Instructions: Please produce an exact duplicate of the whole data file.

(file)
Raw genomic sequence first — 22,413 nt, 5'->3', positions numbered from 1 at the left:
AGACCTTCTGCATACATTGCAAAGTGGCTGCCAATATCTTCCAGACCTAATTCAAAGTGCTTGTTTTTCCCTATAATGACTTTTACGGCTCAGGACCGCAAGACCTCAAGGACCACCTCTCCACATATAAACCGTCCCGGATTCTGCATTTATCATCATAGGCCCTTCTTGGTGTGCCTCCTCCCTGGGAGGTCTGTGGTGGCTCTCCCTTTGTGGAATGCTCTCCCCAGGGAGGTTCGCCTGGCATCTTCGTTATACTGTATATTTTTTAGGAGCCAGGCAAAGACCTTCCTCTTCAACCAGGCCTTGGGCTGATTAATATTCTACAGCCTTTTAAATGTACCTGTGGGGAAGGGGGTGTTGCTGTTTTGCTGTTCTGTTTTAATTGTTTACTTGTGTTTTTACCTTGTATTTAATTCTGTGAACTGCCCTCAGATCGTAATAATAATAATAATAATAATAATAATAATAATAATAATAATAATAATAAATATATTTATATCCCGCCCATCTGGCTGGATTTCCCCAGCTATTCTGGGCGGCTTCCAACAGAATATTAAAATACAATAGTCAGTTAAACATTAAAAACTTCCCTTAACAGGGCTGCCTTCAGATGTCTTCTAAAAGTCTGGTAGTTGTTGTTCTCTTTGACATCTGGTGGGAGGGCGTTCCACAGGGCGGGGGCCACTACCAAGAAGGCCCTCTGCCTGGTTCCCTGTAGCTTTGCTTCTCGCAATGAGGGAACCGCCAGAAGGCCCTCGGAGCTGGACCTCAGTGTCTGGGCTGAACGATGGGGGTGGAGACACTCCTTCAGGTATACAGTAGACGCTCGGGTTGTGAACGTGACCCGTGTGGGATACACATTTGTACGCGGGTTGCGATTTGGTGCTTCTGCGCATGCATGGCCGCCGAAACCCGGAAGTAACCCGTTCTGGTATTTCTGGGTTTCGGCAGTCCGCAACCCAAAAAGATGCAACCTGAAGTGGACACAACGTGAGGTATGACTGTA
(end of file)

Raw genomic sequence first — 22,413 nt, 5'->3', positions numbered from 1 at the left:
AGACCTTCTGCATACATTGCAAAGTGGCTGCCAATATCTTCCAGACCTAATTCAAAGTGCTTGTTTTTCCCTATAATGACTTTTACGGCTCAGGACCGCAAGACCTCAAGGACCACCTCTCCACATATAAACCGTCCCGGATTCTGCATTTATCATCATAGGCCCTTCTTGGTGTGCCTCCTCCCTGGGAGGTCTGTGGTGGCTCTCCCTTTGTGGAATGCTCTCCCCAGGGAGGTTCGCCTGGCATCTTCGTTATACTGTATATTTTTTAGGAGCCAGGCAAAGACCTTCCTCTTCAACCAGGCCTTGGGCTGATTAATATTCTACAGCCTTTTAAATGTACCTGTGGGGAAGGGGGTGTTGCTGTTTTGCTGTTCTGTTTTAATTGTTTACTTGTGTTTTTACCTTGTATTTAATTCTGTGAACTGCCCTCAGATCGTAATAATAATAATAATAATAATAATAATAATAATAATAATAATAATAATAAATATATTTATATCCCGCCCATCTGGCTGGATTTCCCCAGCTATTCTGGGCGGCTTCCAACAGAATATTAAAATACAATAGTCAGTTAAACATTAAAAACTTCCCTTAACAGGGCTGCCTTCAGATGTCTTCTAAAAGTCTGGTAGTTGTTGTTCTCTTTGACATCTGGTGGGAGGGCGTTCCACAGGGCGGGGGCCACTACCAAGAAGGCCCTCTGCCTGGTTCCCTGTAGCTTTGCTTCTCGCAATGAGGGAACCGCCAGAAGGCCCTCGGAGCTGGACCTCAGTGTCTGGGCTGAACGATGGGGGTGGAGACACTCCTTCAGGTATACAGTAGACGCTCGGGTTGTGAACGTGACCCGTGTGGGATACACATTTGTACGCGGGTTGCGATTTGGTGCTTCTGCGCATGCATGGCCGCCGAAACCCGGAAGTAACCCGTTCTGGTATTTCTGGGTTTCGGCAGTCCGCAACCCAAAAAGATGCAACCTGAAGTGGACACAACGTGAGGTATGACTGTA